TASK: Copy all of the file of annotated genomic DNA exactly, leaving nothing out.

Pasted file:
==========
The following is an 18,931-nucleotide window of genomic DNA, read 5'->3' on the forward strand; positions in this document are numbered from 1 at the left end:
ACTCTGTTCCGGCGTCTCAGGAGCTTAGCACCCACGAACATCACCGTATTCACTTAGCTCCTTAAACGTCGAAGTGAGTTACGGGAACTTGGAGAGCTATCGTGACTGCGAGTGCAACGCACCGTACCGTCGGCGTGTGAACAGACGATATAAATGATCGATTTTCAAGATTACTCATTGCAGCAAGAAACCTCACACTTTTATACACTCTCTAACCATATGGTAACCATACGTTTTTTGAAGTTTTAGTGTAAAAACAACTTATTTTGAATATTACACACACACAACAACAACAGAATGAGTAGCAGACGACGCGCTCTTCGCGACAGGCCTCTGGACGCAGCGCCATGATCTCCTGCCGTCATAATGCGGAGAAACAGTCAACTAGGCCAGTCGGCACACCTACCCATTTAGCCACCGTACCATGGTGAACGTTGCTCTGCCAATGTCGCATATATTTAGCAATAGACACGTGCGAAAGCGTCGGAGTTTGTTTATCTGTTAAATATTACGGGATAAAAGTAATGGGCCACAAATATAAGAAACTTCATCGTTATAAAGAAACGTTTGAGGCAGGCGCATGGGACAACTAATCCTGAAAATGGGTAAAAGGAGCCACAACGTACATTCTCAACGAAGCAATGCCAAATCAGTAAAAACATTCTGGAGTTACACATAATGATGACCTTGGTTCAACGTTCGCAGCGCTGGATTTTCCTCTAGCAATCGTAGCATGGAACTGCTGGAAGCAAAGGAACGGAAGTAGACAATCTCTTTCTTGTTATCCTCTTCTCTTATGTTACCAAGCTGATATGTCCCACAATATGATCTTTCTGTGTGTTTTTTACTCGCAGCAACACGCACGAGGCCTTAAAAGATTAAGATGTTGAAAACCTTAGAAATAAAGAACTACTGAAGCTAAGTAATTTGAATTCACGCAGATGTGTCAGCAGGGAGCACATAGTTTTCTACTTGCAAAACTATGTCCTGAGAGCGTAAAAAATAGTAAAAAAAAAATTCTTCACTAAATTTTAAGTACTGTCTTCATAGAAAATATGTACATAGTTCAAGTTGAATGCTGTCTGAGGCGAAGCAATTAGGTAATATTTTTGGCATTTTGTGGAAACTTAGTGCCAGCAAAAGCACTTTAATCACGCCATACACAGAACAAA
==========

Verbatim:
The following is an 18,931-nucleotide window of genomic DNA, read 5'->3' on the forward strand; positions in this document are numbered from 1 at the left end:
ACTCTGTTCCGGCGTCTCAGGAGCTTAGCACCCACGAACATCACCGTATTCACTTAGCTCCTTAAACGTCGAAGTGAGTTACGGGAACTTGGAGAGCTATCGTGACTGCGAGTGCAACGCACCGTACCGTCGGCGTGTGAACAGACGATATAAATGATCGATTTTCAAGATTACTCATTGCAGCAAGAAACCTCACACTTTTATACACTCTCTAACCATATGGTAACCATACGTTTTTTGAAGTTTTAGTGTAAAAACAACTTATTTTGAATATTACACACACACAACAACAACAGAATGAGTAGCAGACGACGCGCTCTTCGCGACAGGCCTCTGGACGCAGCGCCATGATCTCCTGCCGTCATAATGCGGAGAAACAGTCAACTAGGCCAGTCGGCACACCTACCCATTTAGCCACCGTACCATGGTGAACGTTGCTCTGCCAATGTCGCATATATTTAGCAATAGACACGTGCGAAAGCGTCGGAGTTTGTTTATCTGTTAAATATTACGGGATAAAAGTAATGGGCCACAAATATAAGAAACTTCATCGTTATAAAGAAACGTTTGAGGCAGGCGCATGGGACAACTAATCCTGAAAATGGGTAAAAGGAGCCACAACGTACATTCTCAACGAAGCAATGCCAAATCAGTAAAAACATTCTGGAGTTACACATAATGATGACCTTGGTTCAACGTTCGCAGCGCTGGATTTTCCTCTAGCAATCGTAGCATGGAACTGCTGGAAGCAAAGGAACGGAAGTAGACAATCTCTTTCTTGTTATCCTCTTCTCTTATGTTACCAAGCTGATATGTCCCACAATATGATCTTTCTGTGTGTTTTTTACTCGCAGCAACACGCACGAGGCCTTAAAAGATTAAGATGTTGAAAACCTTAGAAATAAAGAACTACTGAAGCTAAGTAATTTGAATTCACGCAGATGTGTCAGCAGGGAGCACATAGTTTTCTACTTGCAAAACTATGTCCTGAGAGCGTAAAAAATAGTAAAAAAAAAATTCTTCACTAAATTTTAAGTACTGTCTTCATAGAAAATATGTACATAGTTCAAGTTGAATGCTGTCTGAGGCGAAGCAATTAGGTAATATTTTTGGCATTTTGTGGAAACTTAGTGCCAGCAAAAGCACTTTAATCACGCCATACACAGAACAAA